Dirden is the standout among the cast. His character's attempt to manage these conflicting priorities eventually pushes him to the limit. A scene where his inner turmoil finally boils over ends in a round of applause from the audience as he attempts to regain his own sense of self-worth.

Phylicia Rashad as Faye and Brandon Dirden as Reggie in "Skeleton Crew." (Manhattan Theatre Club)
Phylicia Rashad as Faye and Brandon Dirden as Reggie in "Skeleton Crew." (Manhattan Theatre Club)

Rashad is excellent as Faye, a long-time worker who is able to pretty much ignore most company rules, such as smoking in non-smoking areas, but can't avoid her own day of reckoning. She, like everyone else, finds she must decide which battles to fight and which to walk away from.

Boone is good as Dez. The character's attitude poses a marked contrast to the factory "lifers" in the story. Though the very traits that make him prepared for life away from the plant put him in conflict with the cog-in-the-machinery world he temporarily inhabits.

Adams strikes a powerful note as a woman determined to make it on her own terms. She is also quite believable in projecting a feeling of one not as cynical as Faye or Reggie, yet wise enough to understand how the world works. Her scenes with Boone also have a nice teasing chemistry.

Strong Support Backstage

Credit must also go to Ruben Santiago-Hudson's direction. His work demonstrates a firm grasp of the material—and the potentially soul-crushing world it depicts—as he works with the cast and crew to bring it to life. The end product has more than a few flashes of humor to accompany the gritty feel of a dangerous world lurking just outside the factory walls. One that sometimes manifests itself inside the walls as well.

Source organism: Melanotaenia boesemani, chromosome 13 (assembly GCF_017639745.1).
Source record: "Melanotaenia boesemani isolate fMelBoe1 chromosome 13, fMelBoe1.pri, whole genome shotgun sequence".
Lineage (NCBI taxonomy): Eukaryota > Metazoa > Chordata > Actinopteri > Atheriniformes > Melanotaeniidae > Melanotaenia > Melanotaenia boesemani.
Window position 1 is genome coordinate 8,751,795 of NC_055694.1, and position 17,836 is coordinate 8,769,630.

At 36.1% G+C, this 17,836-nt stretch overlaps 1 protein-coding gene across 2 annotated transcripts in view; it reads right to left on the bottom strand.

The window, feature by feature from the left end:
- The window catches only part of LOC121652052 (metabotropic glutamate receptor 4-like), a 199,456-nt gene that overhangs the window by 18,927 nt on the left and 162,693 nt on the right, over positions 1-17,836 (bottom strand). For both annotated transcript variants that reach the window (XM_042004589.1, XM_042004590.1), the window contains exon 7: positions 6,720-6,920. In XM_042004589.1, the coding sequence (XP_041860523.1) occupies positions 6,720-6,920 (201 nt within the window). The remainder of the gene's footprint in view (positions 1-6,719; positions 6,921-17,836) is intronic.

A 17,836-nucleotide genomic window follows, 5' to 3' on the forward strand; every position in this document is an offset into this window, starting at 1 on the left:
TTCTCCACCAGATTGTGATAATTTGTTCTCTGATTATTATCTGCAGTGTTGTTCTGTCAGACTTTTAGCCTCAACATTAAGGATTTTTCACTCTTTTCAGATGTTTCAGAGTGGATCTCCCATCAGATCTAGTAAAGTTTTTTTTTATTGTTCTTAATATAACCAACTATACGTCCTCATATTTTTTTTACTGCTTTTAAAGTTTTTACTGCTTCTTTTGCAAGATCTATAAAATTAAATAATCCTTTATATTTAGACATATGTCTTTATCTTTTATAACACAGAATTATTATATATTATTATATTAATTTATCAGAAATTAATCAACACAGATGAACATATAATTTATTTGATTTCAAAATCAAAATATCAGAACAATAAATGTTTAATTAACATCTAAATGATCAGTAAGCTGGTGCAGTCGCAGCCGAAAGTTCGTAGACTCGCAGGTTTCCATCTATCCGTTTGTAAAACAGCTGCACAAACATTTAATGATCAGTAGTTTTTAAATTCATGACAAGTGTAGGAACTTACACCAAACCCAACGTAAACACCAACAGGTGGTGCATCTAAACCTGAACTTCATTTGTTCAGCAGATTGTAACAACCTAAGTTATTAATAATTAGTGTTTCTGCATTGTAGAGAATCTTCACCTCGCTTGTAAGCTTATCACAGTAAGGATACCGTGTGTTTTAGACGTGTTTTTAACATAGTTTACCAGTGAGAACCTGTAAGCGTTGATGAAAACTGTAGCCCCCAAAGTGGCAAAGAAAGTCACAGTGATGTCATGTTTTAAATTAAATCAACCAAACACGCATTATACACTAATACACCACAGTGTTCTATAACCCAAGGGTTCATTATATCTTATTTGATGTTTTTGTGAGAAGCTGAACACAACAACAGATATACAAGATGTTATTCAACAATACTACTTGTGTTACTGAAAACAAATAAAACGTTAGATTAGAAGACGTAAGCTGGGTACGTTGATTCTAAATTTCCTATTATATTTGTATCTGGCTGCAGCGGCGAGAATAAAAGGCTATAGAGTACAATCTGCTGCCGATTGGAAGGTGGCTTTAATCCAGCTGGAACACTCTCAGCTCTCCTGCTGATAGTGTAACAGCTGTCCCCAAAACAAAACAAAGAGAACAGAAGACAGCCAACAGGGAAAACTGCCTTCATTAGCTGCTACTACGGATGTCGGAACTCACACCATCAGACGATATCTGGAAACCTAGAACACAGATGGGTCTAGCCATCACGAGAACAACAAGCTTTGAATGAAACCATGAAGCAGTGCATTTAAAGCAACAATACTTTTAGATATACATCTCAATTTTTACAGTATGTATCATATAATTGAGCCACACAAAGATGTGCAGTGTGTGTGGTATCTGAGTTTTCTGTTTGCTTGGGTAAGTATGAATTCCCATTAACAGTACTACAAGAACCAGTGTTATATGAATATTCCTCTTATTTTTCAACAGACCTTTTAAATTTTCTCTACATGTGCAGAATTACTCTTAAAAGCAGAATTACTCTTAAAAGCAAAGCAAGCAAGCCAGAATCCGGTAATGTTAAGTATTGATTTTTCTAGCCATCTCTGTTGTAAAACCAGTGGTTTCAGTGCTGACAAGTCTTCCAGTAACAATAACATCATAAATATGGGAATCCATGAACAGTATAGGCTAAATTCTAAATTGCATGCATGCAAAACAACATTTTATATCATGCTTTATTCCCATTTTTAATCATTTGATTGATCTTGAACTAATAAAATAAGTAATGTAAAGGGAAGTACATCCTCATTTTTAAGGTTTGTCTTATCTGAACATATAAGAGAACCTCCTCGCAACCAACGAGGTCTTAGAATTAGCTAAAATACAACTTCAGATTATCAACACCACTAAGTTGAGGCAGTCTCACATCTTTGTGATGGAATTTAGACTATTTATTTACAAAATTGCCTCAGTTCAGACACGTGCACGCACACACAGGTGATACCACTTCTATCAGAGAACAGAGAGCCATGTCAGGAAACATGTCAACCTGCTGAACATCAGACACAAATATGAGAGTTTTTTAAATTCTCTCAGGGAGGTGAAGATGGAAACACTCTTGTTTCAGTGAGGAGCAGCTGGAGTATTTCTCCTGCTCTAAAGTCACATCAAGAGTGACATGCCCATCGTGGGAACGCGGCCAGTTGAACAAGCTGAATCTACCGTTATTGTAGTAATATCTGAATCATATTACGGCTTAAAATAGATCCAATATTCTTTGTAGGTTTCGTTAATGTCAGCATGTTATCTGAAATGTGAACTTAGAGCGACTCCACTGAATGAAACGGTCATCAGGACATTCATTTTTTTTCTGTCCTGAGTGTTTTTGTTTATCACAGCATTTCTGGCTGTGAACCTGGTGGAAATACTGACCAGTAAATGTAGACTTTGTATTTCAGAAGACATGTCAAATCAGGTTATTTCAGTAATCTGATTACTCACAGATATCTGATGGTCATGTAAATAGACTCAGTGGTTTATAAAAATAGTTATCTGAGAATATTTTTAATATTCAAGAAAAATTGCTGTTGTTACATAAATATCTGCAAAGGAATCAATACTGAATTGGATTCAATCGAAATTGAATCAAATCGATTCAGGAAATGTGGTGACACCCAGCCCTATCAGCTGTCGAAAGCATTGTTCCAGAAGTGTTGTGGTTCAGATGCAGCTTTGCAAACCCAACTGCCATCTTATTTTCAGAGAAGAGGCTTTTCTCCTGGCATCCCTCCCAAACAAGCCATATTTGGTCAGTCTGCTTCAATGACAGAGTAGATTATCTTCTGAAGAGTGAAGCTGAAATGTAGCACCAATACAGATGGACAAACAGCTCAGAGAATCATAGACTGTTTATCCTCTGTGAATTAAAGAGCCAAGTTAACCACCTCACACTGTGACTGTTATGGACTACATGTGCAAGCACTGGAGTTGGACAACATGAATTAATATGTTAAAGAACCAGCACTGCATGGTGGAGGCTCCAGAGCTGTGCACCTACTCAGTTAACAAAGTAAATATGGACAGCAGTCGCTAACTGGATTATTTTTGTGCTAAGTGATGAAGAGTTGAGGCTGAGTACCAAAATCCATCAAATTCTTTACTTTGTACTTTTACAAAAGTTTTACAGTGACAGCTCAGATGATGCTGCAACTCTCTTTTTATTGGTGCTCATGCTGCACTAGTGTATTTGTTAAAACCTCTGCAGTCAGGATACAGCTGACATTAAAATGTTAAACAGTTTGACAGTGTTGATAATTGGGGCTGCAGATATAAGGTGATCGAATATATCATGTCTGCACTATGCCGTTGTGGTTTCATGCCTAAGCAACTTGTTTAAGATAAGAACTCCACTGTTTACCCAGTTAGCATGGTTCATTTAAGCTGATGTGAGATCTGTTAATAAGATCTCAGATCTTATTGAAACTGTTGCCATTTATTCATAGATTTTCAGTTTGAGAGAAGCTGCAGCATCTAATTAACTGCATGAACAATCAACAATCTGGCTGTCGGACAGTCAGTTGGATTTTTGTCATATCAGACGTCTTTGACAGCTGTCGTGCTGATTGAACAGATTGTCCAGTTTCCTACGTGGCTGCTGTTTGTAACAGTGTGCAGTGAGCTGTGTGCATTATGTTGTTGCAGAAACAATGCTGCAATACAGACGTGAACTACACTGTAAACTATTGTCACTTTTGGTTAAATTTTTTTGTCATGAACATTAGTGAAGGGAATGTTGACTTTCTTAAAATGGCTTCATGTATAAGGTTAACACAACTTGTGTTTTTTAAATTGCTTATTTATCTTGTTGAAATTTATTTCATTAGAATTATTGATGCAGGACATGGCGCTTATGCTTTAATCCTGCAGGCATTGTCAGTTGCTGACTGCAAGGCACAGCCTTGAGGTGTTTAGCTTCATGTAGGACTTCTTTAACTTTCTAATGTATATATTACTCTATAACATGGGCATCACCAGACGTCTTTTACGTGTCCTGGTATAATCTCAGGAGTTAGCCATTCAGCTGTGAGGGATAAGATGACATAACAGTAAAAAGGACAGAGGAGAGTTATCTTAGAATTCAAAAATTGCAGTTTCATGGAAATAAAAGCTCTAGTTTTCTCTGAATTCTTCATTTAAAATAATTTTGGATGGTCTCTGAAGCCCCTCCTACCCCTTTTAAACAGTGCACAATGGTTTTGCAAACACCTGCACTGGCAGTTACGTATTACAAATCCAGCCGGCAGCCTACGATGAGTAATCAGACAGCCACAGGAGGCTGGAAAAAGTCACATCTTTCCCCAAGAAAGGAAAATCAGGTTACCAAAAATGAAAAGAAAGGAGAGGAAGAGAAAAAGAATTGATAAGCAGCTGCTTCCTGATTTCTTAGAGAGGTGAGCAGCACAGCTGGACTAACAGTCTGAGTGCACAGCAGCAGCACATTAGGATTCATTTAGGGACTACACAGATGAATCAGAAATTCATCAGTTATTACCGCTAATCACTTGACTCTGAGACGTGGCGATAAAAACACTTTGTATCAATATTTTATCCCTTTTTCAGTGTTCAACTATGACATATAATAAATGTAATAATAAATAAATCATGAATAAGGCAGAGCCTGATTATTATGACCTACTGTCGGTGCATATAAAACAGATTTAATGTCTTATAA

Choreographer and dancer Adesola Osakalumi in "Skeleton Crew." (Manhattan Theatre Club)
Choreographer and dancer Adesola Osakalumi in "Skeleton Crew." (Manhattan Theatre Club)

Michael Carnahan's set of the employee break room is outstanding. The area featuring everything from employee lockers to a refrigerator and microwave, all of which look as having long since passed their expiration dates. The place is also filled with various signs and notices, some which carry a rather personal message. Rui Rita's lighting work complements the story nicely.

Peopled with characters and situations that feel quite real and relatable, "Skeleton Crew" offers an intense story of human survival and what it takes to remain true to oneself.

The show also adds a bit of a musical twist thanks Adesola Osakalumi's dance moves. These interludes occur as the play shifts from one scene to the next. While not at all necessary to the flow of the story, they are still quite enjoyable to behold.

‘Skeleton Crew’ Samuel J. Friedman Theatre 261 W. 47th St. 212-239-6200 or Running Time: 2 hours (1 intermission) Closes: Feb. 20
Judd Hollander is a reviewer for and a member of the Drama Desk and Outer Critics Circle.
Judd Hollander is a reviewer for and a member of the Drama Desk and Outer Critics Circle.